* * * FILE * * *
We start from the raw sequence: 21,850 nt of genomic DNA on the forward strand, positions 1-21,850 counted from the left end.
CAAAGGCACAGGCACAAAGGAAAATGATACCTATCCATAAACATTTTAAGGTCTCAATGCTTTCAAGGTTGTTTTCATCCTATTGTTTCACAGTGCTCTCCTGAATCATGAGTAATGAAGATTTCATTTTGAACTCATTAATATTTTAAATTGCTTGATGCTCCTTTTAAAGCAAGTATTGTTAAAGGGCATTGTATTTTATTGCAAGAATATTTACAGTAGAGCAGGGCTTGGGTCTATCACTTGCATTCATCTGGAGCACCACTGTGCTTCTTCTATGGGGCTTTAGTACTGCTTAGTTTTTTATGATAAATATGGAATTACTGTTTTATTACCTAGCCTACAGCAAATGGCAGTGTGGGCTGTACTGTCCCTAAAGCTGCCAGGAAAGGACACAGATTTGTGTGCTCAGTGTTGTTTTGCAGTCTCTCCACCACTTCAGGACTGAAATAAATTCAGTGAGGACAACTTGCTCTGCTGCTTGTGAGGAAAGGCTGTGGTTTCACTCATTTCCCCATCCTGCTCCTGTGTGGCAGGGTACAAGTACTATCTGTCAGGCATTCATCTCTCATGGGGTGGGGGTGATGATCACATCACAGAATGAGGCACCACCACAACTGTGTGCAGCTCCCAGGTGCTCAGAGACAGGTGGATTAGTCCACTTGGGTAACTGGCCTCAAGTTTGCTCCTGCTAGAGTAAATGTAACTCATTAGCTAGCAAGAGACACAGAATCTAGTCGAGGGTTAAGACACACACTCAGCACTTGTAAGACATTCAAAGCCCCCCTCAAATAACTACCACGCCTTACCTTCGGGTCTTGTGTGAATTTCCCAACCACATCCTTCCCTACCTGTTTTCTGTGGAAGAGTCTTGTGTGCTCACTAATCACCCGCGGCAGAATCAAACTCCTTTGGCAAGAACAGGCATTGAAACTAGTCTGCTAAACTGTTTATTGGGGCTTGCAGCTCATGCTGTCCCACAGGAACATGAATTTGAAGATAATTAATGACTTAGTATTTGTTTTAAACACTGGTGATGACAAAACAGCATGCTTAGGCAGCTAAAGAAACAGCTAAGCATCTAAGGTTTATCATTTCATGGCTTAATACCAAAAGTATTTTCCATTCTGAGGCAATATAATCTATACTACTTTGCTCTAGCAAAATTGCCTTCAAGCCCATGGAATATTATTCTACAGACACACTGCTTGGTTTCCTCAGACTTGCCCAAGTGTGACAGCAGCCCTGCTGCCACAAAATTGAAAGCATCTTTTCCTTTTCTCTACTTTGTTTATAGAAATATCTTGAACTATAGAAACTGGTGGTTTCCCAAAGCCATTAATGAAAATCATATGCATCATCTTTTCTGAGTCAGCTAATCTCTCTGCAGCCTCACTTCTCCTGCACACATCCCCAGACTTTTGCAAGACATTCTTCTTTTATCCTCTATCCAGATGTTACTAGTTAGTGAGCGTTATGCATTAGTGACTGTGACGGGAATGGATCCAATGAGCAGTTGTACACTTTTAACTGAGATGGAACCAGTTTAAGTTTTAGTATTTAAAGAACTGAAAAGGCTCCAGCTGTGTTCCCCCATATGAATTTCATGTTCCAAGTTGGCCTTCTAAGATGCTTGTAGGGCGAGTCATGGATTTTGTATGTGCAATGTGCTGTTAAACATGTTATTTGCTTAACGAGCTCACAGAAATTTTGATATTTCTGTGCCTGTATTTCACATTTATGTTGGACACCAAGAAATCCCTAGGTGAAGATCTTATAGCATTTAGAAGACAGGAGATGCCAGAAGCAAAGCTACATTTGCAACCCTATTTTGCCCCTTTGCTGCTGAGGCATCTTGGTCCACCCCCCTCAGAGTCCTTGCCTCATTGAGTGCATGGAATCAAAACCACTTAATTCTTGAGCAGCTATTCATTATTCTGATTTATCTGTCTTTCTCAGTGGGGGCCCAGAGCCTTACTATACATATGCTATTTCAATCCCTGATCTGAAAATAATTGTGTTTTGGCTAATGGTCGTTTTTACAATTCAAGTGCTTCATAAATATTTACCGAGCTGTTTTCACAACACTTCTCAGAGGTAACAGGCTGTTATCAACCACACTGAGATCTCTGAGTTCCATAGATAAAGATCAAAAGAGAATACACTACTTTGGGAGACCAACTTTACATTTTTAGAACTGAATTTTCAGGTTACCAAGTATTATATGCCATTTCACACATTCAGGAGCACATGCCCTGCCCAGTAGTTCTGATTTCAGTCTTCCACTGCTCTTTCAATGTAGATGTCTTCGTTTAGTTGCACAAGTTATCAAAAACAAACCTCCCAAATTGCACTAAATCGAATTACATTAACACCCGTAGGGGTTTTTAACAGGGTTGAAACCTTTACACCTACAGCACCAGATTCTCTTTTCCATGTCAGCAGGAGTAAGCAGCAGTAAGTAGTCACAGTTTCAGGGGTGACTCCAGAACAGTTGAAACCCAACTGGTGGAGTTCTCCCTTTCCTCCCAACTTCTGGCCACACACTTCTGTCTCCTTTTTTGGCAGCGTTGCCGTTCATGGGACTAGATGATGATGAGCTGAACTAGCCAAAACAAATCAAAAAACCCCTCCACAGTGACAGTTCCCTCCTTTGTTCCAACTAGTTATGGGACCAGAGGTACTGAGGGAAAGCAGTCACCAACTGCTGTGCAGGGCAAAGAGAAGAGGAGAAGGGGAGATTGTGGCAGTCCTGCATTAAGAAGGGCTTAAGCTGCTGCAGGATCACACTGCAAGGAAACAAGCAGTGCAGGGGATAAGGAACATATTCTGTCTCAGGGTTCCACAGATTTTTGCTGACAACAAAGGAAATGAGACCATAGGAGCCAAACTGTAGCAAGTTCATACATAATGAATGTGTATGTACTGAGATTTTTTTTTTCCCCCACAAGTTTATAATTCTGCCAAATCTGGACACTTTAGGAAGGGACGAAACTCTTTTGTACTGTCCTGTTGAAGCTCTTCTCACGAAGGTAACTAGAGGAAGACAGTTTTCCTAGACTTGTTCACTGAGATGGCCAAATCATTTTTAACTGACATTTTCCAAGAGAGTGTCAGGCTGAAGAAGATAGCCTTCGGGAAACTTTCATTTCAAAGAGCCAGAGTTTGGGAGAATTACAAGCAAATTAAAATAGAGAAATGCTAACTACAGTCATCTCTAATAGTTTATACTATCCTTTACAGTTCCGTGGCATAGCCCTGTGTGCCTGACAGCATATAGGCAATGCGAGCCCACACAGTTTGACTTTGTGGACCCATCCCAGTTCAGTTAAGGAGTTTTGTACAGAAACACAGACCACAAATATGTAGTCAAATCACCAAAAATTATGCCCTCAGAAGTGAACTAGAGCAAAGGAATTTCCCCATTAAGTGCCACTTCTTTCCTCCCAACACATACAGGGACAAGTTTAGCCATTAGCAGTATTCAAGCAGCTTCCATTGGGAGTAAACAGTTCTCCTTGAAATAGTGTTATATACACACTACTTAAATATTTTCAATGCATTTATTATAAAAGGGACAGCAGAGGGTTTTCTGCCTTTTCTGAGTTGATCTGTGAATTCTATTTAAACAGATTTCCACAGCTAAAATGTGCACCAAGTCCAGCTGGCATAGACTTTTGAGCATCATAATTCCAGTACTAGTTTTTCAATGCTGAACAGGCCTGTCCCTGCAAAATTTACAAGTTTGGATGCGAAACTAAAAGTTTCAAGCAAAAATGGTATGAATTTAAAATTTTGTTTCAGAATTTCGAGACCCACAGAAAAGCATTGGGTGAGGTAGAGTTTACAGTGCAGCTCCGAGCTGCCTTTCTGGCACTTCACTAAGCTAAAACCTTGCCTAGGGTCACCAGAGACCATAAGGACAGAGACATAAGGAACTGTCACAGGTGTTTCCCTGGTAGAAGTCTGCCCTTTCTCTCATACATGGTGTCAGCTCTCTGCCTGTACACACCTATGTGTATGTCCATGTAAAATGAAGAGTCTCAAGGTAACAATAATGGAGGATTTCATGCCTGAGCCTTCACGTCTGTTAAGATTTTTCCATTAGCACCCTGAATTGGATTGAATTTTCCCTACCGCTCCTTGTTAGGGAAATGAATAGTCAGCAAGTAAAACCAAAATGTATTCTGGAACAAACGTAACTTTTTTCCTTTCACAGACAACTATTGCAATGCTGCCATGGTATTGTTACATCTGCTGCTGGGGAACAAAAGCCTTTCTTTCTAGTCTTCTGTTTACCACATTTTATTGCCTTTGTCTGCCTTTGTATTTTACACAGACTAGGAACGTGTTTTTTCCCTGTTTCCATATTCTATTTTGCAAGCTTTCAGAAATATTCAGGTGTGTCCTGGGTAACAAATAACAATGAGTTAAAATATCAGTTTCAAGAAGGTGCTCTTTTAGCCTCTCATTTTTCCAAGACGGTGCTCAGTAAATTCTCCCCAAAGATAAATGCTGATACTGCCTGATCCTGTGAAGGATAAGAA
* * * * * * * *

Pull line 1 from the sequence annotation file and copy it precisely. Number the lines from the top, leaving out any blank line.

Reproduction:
We start from the raw sequence: 21,850 nt of genomic DNA on the forward strand, positions 1-21,850 counted from the left end.